This year marks CPFA’s 25th anniversary. There are still a few of us who remember those early days, and who are hopeful that the next 25 years will bring even greater changes to the work-scape for roughly 35,000+ highly qualified educators who toil daily to keep the community college system in California not only afloat, but also healthy.

Employment, job security/retirement, health benefits, equal pay for equal work, and longevity of employment, membership and participation in Union organizing activities all remain important concerns and goals for precarious edu-workers.

CPFA works to provide a framework within which part-time, precarious faculty both inside and outside of wall-to-wall or separate union bargaining units have their issues fairly represented and forcefully bargained locally. In the past quarter century, CPFA has learned a great deal about how we are perceived, what is possible under the current set of rules and regulations, and what should be possible in the future. CPFA brings to the table a unique advocacy, non-union perspective that we hope will give individuals a meaningful way to advance their own professional development within the community college system.


One of the biggest challenges over the last 25 years has been the various complications associated with organizing and recruiting rank and file members – currently disenfranchised, part-time faculty – to participate in and move arguments forward with regard to representing themselves in negotiations between edu-unions and administrations. This kind of grassroots organizing requires more resources than most unions are willing to expend or allocate. So over the last 25 years this lack of support has resulted in part-timers being woefully underrepresented or not represented at all by their unions on the whole. Asking the unions to work with each other on the behalf of the underprivileged majority is difficult at best, as in each of those situations the current policymakers and union officials are biased towards full-time faculty; full-time faculty concerns are always put before the issues of part-timers are ever brought up for discussion and/or negotiation. How often do we hear, “Maybe next time!”? It’s the excuse each time part-time faculty issues are pushed again to the bottom of the priority list.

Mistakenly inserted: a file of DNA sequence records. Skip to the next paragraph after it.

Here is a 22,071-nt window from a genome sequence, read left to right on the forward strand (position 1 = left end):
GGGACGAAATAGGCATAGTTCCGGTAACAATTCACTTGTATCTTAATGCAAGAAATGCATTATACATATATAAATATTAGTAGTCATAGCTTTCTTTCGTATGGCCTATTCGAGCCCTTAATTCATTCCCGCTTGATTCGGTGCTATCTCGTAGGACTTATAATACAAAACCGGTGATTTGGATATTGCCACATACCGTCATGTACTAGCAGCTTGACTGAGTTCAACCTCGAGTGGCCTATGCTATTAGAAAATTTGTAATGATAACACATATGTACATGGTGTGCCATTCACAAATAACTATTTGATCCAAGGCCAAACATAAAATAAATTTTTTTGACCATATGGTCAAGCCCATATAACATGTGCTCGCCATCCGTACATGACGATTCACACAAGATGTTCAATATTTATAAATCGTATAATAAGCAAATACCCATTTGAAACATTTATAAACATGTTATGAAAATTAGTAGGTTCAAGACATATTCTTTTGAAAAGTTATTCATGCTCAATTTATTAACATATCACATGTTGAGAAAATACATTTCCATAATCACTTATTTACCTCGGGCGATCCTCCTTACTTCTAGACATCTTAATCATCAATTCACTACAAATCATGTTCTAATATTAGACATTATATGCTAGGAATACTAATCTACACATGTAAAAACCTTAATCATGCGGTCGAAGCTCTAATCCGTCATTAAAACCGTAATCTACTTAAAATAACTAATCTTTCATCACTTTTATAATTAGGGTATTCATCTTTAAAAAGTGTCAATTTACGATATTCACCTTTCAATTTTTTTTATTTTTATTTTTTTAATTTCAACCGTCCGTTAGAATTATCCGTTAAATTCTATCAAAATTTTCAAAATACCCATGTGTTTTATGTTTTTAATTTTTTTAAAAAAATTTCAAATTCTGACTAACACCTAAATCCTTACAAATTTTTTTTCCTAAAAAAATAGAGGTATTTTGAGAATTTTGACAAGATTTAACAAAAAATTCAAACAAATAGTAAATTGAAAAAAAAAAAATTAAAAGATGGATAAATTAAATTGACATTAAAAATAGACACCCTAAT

Cumulatively, this kind of benign neglect or lack of concern, has resulted in the situation we are in today, where 35,000 plus well-trained and highly qualified educators cannot make a living just working in a single district, while 12,000 full-time faculty system-wide enjoy benefits that are, under most circumstances, excessive in the extreme. Grouping districts into more homogeneous governing units regionally might be a better way to go. Time will tell, but groups like the academic Senate and the system-wide administration loath to make any changes in that direction. And so, CPFA is one of the few organizations in this venue that is exploring ways to bring part-timers together to work on common causes – like a single tier system, equal pay for equal work, healthcare, a viable retirement program, representation within the union hierarchy, participation in local and statewide academic Senate venues, and access to the Chancellor’s offices through a standing part-time-issues committee – something that we have been trying to achieve for the last 25 years, with little or no success! We are hopeful that this too shall change in the near future.


What started as an experiment in expanding course offerings to meet new challenges and demands, has turned into a means by which college administrations have finagled hiring more  precarious workers to expand programs without bearing the true costs of fair pay for professional quality education. Workers casually hired under these circumstances have continued to work in the community college system, and, over the last 25 years, have seen little progress towards building secure, gainful employment. In other words, those who have, get to keep; those who don’t have, never will.